Interview: New Zealand’s Wellbeing Budget

Following our visit to Wellington last year, Progressive Centre had the opportunity to sit down with New Zealand’s Finance Minister Grant Robertson, and discuss New Zealand's first wellbeing budget.  Here’s what he had to say.


How does the Wellbeing budget differ from previous budgets?

The 2019 Wellbeing Budget is a significant change from how Budgets have previously being designed, developed and presented. At the core of this is the decision to consider broader measures of success than Gross Domestic Product. Of course GDP is still an important measure of how New Zealand’s economy is performing and it will continue to sit at the heart of Government accounting, but this Budget considers other measures like the state of the environment, community connectedness and the health and wellbeing of New Zealanders. The other fundamental differences are taking an evidence based approach to getting priorities, a focus on inter-generational outcomes and joined up Government.

What are the new metrics used in place of economic growth?

New metrics have been included, but are not replacing measures of economic growth. As I said earlier, GDP and other economic measures continue to be part of the Government’s core fiscal accounting. The Treasury has developed the Living Standards Framework which provides a structure for 2019 and future Budgets. It includes 61 indicators spread across four capitals: Natural Capital, Human Capital, Social Capital and, Financial and Physical Capital. Examples of these indicators include: Household net worth, total Crown net worth, multifactor productivity growth, sustainable food production, life expectancy, trust in government institutions and having access to clean drinking water. In addition to data from Living Standards Framework, evidence was drawn from Stats NZ Official Statistics, the OECD and specialist advice from agencies and experts, like the Government Science Advisors.

What do we gain from measuring outcomes beyond economic growth?

By including other outcomes than just economic growth we get a much broader picture of success. At times when New Zealand’s GDP was higher than it is now, there were still children living in poverty, homelessness and rivers and lakes that New Zealanders could not swim in. This said to us as a Government that the traditional measures of success needed to be updated and reassessed because not everyone was benefiting from economic growth.

A specific example of this is child poverty reduction. In 2018 the Government passed the Child Poverty Reduction Act to make sure that this Government and future Governments are held to account for decisions that have impacts on children living in poverty. The 2019 Budget included the first Child Poverty Report which indicates that, due to our policies, by 2020/21 we will reduce the number of children in poverty on the before housing cost measure by between 41,000 and 66,000 children, and between 50,000 and 74,000 children on the after-housing cost measure.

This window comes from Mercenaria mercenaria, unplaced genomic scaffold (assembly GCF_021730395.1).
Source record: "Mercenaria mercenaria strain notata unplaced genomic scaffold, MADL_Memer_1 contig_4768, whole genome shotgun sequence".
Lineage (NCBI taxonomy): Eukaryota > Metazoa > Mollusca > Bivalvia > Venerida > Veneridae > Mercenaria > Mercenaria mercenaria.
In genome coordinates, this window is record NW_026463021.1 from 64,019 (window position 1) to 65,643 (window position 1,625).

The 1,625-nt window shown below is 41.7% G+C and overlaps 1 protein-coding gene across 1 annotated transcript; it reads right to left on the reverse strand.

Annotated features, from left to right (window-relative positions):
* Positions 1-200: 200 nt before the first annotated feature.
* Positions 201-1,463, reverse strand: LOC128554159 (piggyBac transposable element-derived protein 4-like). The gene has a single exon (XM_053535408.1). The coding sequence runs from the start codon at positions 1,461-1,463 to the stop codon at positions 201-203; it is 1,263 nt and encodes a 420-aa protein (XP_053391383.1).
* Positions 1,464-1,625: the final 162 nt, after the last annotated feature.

What are examples of changes in spending caused by the Wellbeing Budget?

The whole process for determining budget investments was different this year. Using evidence from the Living Standards Framework five Budget priorities were determined: Supporting Mental Health, Reducing Child Poverty, Supporting Māori and Pasifika Wellbeing, Transforming the Economy and Building a Productive Nation. In the past Ministers would make bids with a focus solely on their own portfolios, but this year Ministers had to show how their bids would achieve the wellbeing priorities. This meant working together in a more collaborative way as they focused on the priorities which in many cases stretched across a range of portfolios.

A good example of this is the Budget 2019 family and sexual violence package. Through the Wellbeing Budget process, ten government agencies have taken shared responsibility through a joint venture, developing a single, whole-of-government package of indicatives to address New Zealand’s long-term record on family and sexual violence.

Is there a risk of missing out on economic growth by measuring social indicators instead?

As I said earlier, social indicators are not replacing measures of economic growth, so no there is no risk of that. We still care about growing New Zealand’s prosperity, but we also care about who shares in that.

How can future Wellbeing Budgets build on this one?

The 2019 Budget sets the framework for future budgets to build upon. The wellbeing indicators provide a baseline for success to be measured against, but they are being added to over the coming year to include Te Ao Māori perspectives, more indicators for child wellbeing, New Zealand cultural identity and risk and resilience. They will also be aligned with a set of indicators being developed by Stats NZ.

Changes will also be made to the Public Finance Act to ensure wellbeing remains a focus in future Budgets. The State Sector Act will be amended to make it easier for public agencies formulate joint Budget bids focused around wellbeing priorities.



About the author

Grant Robertson is the Finance Minister of New Zealand, and the Labour MP for Wellington Central.



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